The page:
AG Neovo is always proud to serve providers of all kinds of public services and bring people convenience and comfort in every aspect of daily lives. One recent example found its professional-favoured displays play a part at a newly revamped post office in downtown Taipei, Taiwan.
In 2015, Chunghwa Post initiated an ambitious project to transform its time-worn outlets across the country and give them both a modern look and the capacity for better catering to customers of the digital age. In a walking distance from The Palace, a prestigious luxurious residence on Renai Road, the post office in point is the first of the state-run postal services provider’s many more model post offices yet to come. With a façade and interior not that different from an upscale plastic surgery clinic, the new post office is characterised by some unusual attributes: bright décor, chic design, touch-panel ticket dispenser, tablets made available to customers, and, of course, AG Neovo’s PS-55.
The AG Neovo displays are installed next to the commodity display window inside the post office to present all the information Chunghwa Post intends to share with members of the general public. From a premium lineup of slim bezel displays, the PS-55 has been chosen for good reason. Besides an OPS slot that makes it easier to install, use, and maintain digital signage devices, the PS-55 is fitted with 700 nits high brightness that makes it possible to reproduce crisp images even against exceptionally bright surroundings. It can present true-to-life images also on the back of its 10-bit premium-grade MVA panel that draws on a 1.07 billion-colour palette. Crafted meticulously for digital signage applications, PS-55 features input versatility (BNC/D-Sub/HDMI/DVI-D), two built-in 10W speakers and RJ45 / RS232 connectivity.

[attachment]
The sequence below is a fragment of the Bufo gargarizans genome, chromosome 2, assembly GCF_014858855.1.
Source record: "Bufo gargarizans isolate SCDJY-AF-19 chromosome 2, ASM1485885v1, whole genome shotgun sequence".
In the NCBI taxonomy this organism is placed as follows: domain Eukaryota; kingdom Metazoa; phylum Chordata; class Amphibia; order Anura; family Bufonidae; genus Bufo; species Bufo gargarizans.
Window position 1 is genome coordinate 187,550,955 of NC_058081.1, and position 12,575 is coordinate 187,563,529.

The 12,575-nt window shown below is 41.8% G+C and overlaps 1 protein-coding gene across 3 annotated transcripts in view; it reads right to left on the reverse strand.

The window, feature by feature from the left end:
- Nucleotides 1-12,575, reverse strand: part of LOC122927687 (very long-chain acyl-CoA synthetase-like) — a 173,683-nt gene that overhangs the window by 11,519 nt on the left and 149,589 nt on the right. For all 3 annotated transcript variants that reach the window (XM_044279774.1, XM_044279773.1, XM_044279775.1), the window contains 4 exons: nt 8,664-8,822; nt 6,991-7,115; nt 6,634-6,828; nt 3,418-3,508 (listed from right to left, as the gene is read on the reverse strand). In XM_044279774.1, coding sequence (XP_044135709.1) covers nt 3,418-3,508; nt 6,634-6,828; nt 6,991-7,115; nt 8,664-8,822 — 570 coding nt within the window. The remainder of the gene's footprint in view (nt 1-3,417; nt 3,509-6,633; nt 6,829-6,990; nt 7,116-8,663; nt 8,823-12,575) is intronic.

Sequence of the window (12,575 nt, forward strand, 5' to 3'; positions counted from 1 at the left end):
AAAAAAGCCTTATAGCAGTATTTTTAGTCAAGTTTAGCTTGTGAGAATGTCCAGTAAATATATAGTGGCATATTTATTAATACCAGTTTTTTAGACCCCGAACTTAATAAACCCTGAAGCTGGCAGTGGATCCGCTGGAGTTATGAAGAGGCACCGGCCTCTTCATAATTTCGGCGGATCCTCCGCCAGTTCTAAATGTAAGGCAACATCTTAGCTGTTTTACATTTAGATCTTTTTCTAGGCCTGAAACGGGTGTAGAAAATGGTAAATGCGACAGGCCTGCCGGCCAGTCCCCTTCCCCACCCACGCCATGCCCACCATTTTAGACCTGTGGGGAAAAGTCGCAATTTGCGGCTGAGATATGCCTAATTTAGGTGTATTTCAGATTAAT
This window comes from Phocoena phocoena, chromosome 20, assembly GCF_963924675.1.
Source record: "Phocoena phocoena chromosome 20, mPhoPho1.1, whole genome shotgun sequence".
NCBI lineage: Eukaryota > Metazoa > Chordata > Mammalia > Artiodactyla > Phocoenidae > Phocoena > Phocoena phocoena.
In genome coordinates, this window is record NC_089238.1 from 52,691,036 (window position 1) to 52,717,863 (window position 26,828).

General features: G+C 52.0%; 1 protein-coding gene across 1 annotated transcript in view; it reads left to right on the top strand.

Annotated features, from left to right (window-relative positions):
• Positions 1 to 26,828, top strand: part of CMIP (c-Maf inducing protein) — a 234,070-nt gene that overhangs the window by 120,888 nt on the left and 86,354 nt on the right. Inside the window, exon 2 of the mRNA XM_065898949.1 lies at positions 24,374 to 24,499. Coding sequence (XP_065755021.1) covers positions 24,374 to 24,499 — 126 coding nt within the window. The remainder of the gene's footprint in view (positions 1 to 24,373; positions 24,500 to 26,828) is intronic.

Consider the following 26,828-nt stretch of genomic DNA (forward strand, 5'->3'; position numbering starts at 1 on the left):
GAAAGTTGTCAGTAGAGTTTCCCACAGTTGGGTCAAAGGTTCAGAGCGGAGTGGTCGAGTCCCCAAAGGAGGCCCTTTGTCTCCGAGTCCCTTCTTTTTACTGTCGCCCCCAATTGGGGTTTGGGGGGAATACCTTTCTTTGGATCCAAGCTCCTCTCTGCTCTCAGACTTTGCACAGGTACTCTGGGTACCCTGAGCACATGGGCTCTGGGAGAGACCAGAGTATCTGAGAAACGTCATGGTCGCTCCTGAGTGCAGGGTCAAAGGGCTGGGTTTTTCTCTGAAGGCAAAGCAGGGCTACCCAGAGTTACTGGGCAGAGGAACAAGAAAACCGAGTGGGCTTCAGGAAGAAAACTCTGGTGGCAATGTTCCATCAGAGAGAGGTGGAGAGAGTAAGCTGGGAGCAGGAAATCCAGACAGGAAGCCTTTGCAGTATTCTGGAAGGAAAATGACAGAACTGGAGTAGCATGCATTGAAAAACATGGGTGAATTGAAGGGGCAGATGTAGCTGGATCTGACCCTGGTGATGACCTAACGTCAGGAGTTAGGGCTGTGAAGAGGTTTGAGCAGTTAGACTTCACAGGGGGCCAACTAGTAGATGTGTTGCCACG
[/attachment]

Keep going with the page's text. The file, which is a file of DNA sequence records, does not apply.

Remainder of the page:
“The PS-55 readily makes an integral component of Chunghwa Post’s first model post office,” says Allan Hsu, Sales Manager of AG Neovo Asia Pacific. “We’re excited to contribute a share toward keeping the general public up to date with what the state-run postal services provider has to offer.”